This page includes charts relating to any of the MoS Team Rating Systems, which currently include:

(If history is any guide, there will be more ...)


Topic: For this analysis we'll ask a simple question: how do teams' winning rates vary with their MoSHBODS Offensive and Defensive Ratings, and how has the relationship varied from era to era? 

To investigate this we'll take the pre-game Offensive and Defensive ratings of every team in every game and form a "neighbourhood" based on the 50 points nearest it (the 50 nearest-neighbours in machine learning terminology).

For that neighbourhood we calculate the weighted mean of those 50 teams' offensive and defensive ratings, and a weighted mean of their winning rate. The weights we use are the inverse of the distances from the original point that defined the neighbourhood, these distances measured in terms of offensive and defensive ratings. We plot each point at the weighted mean ratings, and colour it based on the weighted mean winning rate.

Points of Interest:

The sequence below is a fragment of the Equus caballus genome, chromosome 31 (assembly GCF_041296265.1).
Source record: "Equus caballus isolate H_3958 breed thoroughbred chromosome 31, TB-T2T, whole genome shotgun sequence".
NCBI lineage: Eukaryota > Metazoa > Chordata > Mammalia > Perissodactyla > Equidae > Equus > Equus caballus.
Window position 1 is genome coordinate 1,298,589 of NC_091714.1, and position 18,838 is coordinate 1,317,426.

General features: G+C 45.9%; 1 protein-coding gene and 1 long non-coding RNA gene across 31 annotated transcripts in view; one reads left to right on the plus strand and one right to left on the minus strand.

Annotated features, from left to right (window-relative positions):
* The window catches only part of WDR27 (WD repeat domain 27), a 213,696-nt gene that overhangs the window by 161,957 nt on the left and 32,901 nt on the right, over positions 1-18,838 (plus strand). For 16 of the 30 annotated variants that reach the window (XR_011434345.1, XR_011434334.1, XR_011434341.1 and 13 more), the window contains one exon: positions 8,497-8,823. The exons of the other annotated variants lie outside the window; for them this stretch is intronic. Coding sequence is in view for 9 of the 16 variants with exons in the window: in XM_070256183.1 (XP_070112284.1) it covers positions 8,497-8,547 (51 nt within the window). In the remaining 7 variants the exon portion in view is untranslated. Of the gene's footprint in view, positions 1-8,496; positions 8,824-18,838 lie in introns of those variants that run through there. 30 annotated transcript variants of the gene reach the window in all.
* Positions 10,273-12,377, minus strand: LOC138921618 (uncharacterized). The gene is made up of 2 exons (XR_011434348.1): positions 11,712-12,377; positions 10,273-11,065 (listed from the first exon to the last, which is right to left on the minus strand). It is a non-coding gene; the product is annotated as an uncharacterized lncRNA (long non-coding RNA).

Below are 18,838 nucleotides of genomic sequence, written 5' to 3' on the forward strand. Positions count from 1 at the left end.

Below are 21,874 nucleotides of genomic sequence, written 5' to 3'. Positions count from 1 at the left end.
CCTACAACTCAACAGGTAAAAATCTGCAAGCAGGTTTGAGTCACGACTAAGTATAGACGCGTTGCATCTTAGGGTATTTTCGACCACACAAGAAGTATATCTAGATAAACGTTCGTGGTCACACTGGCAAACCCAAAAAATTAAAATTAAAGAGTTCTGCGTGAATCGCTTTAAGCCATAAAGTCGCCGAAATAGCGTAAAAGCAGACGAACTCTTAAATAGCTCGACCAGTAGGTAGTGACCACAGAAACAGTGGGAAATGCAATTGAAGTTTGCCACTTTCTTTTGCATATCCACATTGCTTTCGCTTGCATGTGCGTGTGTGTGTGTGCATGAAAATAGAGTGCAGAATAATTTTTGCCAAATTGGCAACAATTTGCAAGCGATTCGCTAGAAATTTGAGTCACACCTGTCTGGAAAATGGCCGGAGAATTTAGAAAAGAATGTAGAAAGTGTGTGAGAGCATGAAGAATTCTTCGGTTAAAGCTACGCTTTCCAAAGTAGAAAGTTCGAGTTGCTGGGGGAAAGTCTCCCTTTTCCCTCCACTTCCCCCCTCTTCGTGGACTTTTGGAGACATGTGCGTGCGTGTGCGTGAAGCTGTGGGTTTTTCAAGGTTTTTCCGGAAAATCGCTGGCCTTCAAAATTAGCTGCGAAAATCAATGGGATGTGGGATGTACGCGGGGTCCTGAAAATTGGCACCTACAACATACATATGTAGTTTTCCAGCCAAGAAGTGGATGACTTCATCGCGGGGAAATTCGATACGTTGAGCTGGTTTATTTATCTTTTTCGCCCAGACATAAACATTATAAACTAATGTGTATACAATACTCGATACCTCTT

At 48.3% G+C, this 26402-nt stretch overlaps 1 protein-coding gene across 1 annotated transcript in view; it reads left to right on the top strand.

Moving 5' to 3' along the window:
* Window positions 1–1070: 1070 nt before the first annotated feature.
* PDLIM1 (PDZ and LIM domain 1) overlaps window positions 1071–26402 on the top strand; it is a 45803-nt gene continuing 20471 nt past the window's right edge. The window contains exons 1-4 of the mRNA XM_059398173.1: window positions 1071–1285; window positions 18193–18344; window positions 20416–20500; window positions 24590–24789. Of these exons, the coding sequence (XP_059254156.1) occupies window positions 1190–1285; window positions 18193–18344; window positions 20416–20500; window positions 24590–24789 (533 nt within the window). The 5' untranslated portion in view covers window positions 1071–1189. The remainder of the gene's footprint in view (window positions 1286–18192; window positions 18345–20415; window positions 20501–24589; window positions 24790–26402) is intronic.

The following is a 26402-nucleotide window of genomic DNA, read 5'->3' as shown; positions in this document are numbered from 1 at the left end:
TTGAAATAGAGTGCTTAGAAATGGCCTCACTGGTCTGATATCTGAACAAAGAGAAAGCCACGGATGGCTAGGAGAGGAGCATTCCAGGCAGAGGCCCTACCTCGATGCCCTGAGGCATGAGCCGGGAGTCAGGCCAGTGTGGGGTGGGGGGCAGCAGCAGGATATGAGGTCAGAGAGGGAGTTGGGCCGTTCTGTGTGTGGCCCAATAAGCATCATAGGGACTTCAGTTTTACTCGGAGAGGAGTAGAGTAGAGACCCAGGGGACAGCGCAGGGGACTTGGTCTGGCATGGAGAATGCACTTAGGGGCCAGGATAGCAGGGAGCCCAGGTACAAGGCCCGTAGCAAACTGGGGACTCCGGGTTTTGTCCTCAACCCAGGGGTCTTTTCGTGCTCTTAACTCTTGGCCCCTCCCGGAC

Completely as we would expect, across all eras, higher rated teams tend to win more often.

With the generally higher scores in more recent eras, however, the absolute ratings needed for very high expected winning rates have increased. Noting that MoSHBODS Ratings are measured in terms of points relative to an average team, this is, perhaps, also to be expected.

What we also see in the modern era is a stronger relationship between teams' Offensive and Defensive Ratings in that, relatively speaking, a team that is strong defensively will tend to also be strong Offensively, and vice versa for teams that are weak defensively. This is revealed by the more cigar-shaped nature of the ratings cloud for this era.

A more subtle feature of the clouds, however, is that they reveal an asymmetry with regard to defensive and offensive ability in that teams that are strong defensively and only average or mildly weak offensively tend to win at higher rates than teams that are strong offensively and only average or mildly weak defensively. To see this, consider for example the 2000-2016 era and observe the results for all teams with a defensive rating of 10 or more and a negative offensive rating, and compare this with the results for all teams with an offensive rating of 10 or more and a negative defensive rating. There's more orange in the latter and more red in the former.